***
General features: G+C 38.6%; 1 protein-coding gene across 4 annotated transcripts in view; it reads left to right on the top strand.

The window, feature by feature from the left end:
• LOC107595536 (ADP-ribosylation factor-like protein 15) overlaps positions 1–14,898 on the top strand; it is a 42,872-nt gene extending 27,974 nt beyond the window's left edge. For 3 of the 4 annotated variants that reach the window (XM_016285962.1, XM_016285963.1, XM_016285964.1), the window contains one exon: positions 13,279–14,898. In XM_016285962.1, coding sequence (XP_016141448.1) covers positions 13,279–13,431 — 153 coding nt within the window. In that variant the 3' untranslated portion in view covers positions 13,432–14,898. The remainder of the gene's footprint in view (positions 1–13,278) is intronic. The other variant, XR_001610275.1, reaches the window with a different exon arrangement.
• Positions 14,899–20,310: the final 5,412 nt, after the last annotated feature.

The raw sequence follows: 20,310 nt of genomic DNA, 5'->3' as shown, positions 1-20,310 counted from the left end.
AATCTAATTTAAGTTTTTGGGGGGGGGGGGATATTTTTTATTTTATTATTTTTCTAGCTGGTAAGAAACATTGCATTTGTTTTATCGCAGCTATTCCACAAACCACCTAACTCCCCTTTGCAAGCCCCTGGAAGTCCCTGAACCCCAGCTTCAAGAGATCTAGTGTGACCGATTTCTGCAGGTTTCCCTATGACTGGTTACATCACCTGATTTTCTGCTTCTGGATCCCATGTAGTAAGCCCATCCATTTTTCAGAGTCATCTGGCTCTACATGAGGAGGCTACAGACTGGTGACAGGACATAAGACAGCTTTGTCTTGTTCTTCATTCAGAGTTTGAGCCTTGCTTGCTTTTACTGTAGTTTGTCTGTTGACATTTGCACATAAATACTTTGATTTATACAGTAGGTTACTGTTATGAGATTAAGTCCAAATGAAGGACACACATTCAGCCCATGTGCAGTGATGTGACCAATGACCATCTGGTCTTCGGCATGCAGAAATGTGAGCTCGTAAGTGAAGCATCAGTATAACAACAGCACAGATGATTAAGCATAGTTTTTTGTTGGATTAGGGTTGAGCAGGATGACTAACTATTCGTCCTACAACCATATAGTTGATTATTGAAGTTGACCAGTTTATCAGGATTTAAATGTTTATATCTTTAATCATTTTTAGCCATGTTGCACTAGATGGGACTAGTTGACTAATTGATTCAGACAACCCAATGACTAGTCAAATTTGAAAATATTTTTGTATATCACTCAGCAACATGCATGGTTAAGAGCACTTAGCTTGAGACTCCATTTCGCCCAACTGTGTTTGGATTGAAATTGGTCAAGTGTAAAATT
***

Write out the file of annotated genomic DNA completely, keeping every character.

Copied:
General features: G+C 38.6%; 1 protein-coding gene across 4 annotated transcripts in view; it reads left to right on the top strand.

The window, feature by feature from the left end:
• LOC107595536 (ADP-ribosylation factor-like protein 15) overlaps positions 1–14,898 on the top strand; it is a 42,872-nt gene extending 27,974 nt beyond the window's left edge. For 3 of the 4 annotated variants that reach the window (XM_016285962.1, XM_016285963.1, XM_016285964.1), the window contains one exon: positions 13,279–14,898. In XM_016285962.1, coding sequence (XP_016141448.1) covers positions 13,279–13,431 — 153 coding nt within the window. In that variant the 3' untranslated portion in view covers positions 13,432–14,898. The remainder of the gene's footprint in view (positions 1–13,278) is intronic. The other variant, XR_001610275.1, reaches the window with a different exon arrangement.
• Positions 14,899–20,310: the final 5,412 nt, after the last annotated feature.

The raw sequence follows: 20,310 nt of genomic DNA, 5'->3' as shown, positions 1-20,310 counted from the left end.
AATCTAATTTAAGTTTTTGGGGGGGGGGGGATATTTTTTATTTTATTATTTTTCTAGCTGGTAAGAAACATTGCATTTGTTTTATCGCAGCTATTCCACAAACCACCTAACTCCCCTTTGCAAGCCCCTGGAAGTCCCTGAACCCCAGCTTCAAGAGATCTAGTGTGACCGATTTCTGCAGGTTTCCCTATGACTGGTTACATCACCTGATTTTCTGCTTCTGGATCCCATGTAGTAAGCCCATCCATTTTTCAGAGTCATCTGGCTCTACATGAGGAGGCTACAGACTGGTGACAGGACATAAGACAGCTTTGTCTTGTTCTTCATTCAGAGTTTGAGCCTTGCTTGCTTTTACTGTAGTTTGTCTGTTGACATTTGCACATAAATACTTTGATTTATACAGTAGGTTACTGTTATGAGATTAAGTCCAAATGAAGGACACACATTCAGCCCATGTGCAGTGATGTGACCAATGACCATCTGGTCTTCGGCATGCAGAAATGTGAGCTCGTAAGTGAAGCATCAGTATAACAACAGCACAGATGATTAAGCATAGTTTTTTGTTGGATTAGGGTTGAGCAGGATGACTAACTATTCGTCCTACAACCATATAGTTGATTATTGAAGTTGACCAGTTTATCAGGATTTAAATGTTTATATCTTTAATCATTTTTAGCCATGTTGCACTAGATGGGACTAGTTGACTAATTGATTCAGACAACCCAATGACTAGTCAAATTTGAAAATATTTTTGTATATCACTCAGCAACATGCATGGTTAAGAGCACTTAGCTTGAGACTCCATTTCGCCCAACTGTGTTTGGATTGAAATTGGTCAAGTGTAAAATT